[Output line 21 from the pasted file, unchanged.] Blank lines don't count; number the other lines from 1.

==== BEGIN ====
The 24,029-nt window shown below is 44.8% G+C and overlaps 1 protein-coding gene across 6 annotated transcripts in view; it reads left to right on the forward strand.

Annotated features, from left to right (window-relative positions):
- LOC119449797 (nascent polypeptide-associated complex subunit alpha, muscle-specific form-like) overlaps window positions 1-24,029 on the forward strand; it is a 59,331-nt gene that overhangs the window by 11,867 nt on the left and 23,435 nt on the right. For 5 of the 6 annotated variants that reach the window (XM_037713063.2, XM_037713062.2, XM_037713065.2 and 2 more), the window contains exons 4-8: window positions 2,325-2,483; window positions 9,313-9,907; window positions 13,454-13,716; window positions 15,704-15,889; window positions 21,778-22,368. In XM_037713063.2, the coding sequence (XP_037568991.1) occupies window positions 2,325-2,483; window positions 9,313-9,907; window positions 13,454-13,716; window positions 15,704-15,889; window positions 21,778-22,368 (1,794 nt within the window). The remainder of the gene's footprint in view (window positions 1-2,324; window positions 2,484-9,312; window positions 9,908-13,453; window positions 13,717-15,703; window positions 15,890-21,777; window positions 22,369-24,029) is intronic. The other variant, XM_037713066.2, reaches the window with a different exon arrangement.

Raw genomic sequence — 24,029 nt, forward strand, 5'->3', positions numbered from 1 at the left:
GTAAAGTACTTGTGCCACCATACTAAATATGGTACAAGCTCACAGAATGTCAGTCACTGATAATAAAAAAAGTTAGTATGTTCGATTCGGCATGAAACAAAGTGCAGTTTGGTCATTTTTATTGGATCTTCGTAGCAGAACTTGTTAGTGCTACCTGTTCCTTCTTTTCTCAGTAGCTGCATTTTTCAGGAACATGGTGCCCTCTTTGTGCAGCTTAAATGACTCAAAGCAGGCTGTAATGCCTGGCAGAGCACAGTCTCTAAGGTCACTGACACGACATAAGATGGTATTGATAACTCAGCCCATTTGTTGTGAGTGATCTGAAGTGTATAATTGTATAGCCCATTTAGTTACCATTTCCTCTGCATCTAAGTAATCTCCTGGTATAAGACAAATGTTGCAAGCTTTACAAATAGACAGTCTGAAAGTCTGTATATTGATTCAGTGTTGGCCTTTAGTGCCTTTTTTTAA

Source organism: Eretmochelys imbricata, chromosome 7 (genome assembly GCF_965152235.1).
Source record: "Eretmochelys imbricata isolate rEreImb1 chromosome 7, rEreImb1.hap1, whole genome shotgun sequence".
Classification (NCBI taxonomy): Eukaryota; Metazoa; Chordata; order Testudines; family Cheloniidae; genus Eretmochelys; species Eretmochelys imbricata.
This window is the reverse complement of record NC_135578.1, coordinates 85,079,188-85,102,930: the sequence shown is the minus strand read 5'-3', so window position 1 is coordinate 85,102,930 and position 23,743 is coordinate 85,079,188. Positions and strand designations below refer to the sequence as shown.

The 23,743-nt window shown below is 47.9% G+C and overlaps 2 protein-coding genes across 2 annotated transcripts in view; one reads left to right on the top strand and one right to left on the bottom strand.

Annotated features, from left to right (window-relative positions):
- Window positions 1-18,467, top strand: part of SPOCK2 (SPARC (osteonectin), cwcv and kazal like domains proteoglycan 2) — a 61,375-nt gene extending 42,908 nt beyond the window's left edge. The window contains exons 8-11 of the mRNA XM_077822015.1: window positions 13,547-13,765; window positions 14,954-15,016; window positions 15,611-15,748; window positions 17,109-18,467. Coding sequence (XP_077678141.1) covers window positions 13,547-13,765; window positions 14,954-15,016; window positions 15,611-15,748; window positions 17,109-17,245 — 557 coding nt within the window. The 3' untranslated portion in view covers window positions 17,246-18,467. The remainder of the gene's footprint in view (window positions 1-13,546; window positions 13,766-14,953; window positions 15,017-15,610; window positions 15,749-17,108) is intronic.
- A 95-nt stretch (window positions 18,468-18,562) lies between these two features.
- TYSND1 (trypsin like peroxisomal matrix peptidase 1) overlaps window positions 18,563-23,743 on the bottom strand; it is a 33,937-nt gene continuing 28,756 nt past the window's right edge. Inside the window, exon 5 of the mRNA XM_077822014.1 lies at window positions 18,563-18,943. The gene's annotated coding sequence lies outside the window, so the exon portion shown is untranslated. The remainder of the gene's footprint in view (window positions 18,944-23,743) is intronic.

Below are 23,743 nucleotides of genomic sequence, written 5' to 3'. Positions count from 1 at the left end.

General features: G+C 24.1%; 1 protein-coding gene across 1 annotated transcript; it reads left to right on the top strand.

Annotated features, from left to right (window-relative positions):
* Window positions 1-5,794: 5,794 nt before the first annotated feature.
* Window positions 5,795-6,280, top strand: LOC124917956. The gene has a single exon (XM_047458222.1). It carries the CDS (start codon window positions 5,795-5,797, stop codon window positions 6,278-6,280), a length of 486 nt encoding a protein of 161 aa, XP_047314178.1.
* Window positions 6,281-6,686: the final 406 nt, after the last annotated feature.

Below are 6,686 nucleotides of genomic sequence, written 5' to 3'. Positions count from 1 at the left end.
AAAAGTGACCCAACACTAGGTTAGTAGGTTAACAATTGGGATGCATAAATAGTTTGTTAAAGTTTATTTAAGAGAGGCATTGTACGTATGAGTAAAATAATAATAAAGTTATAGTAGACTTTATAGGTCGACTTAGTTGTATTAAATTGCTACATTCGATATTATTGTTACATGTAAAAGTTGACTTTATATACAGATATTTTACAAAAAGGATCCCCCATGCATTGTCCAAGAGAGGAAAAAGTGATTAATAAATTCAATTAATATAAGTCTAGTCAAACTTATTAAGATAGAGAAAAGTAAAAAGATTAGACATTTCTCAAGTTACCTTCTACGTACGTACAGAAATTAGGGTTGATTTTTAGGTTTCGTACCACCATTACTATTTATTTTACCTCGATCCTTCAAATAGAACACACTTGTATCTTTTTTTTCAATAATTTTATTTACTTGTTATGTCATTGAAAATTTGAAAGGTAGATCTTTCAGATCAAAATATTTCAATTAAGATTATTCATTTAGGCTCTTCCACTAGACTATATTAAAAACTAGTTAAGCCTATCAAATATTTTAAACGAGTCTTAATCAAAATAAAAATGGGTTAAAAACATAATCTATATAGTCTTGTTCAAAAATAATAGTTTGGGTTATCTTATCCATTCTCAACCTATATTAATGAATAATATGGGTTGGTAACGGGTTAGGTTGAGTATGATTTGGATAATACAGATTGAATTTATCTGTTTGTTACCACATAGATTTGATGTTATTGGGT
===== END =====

Below are 6,686 nucleotides of genomic sequence, written 5' to 3'. Positions count from 1 at the left end.